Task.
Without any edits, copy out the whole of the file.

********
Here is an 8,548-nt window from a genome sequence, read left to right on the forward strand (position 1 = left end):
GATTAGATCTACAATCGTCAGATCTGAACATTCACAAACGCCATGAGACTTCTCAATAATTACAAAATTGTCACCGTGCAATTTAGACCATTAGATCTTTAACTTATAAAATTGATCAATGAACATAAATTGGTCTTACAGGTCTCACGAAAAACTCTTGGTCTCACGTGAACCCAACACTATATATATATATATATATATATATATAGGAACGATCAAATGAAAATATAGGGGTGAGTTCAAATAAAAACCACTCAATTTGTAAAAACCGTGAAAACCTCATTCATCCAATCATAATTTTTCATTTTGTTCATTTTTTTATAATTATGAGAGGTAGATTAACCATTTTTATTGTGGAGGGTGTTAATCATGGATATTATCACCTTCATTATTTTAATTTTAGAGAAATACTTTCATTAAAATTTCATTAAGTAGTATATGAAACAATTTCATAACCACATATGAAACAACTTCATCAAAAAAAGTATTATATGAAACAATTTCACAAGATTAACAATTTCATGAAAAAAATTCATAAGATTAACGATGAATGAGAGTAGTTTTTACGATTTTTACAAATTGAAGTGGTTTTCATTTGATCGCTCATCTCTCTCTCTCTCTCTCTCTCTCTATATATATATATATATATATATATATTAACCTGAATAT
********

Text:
Here is an 8,548-nt window from a genome sequence, read left to right on the forward strand (position 1 = left end):
GATTAGATCTACAATCGTCAGATCTGAACATTCACAAACGCCATGAGACTTCTCAATAATTACAAAATTGTCACCGTGCAATTTAGACCATTAGATCTTTAACTTATAAAATTGATCAATGAACATAAATTGGTCTTACAGGTCTCACGAAAAACTCTTGGTCTCACGTGAACCCAACACTATATATATATATATATATATATATATAGGAACGATCAAATGAAAATATAGGGGTGAGTTCAAATAAAAACCACTCAATTTGTAAAAACCGTGAAAACCTCATTCATCCAATCATAATTTTTCATTTTGTTCATTTTTTTATAATTATGAGAGGTAGATTAACCATTTTTATTGTGGAGGGTGTTAATCATGGATATTATCACCTTCATTATTTTAATTTTAGAGAAATACTTTCATTAAAATTTCATTAAGTAGTATATGAAACAATTTCATAACCACATATGAAACAACTTCATCAAAAAAAGTATTATATGAAACAATTTCACAAGATTAACAATTTCATGAAAAAAATTCATAAGATTAACGATGAATGAGAGTAGTTTTTACGATTTTTACAAATTGAAGTGGTTTTCATTTGATCGCTCATCTCTCTCTCTCTCTCTCTCTCTCTATATATATATATATATATATATATATTAACCTGAATAT